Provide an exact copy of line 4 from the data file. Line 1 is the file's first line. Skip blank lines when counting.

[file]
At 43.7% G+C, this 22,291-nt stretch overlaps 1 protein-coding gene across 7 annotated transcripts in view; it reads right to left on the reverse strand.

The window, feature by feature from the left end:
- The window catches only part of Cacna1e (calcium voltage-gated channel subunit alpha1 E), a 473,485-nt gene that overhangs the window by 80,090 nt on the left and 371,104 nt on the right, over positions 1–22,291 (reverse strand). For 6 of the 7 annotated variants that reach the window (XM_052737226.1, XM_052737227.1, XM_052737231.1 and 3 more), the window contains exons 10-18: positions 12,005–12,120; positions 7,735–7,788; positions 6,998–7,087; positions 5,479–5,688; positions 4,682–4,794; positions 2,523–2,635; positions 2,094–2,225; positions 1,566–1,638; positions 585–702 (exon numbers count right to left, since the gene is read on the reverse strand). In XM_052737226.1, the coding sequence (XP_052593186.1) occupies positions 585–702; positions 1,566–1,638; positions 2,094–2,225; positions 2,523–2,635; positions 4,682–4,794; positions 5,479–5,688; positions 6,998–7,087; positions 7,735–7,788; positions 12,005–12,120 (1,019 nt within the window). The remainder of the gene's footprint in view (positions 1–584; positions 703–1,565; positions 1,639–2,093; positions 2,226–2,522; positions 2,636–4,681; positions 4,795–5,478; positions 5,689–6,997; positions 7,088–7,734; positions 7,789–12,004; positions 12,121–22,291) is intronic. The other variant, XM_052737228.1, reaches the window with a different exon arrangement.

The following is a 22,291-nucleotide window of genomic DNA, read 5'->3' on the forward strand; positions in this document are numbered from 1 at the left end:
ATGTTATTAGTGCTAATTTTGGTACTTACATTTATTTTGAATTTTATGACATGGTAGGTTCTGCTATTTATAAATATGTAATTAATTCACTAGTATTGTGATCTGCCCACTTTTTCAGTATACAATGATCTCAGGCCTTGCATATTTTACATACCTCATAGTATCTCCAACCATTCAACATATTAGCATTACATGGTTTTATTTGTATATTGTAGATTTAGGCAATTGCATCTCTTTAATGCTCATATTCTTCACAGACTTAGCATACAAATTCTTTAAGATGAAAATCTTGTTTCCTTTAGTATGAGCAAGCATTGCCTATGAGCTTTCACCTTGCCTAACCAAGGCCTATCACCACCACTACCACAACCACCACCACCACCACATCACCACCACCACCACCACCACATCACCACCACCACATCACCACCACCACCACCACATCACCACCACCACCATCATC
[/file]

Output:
The following is a 22,291-nucleotide window of genomic DNA, read 5'->3' on the forward strand; positions in this document are numbered from 1 at the left end: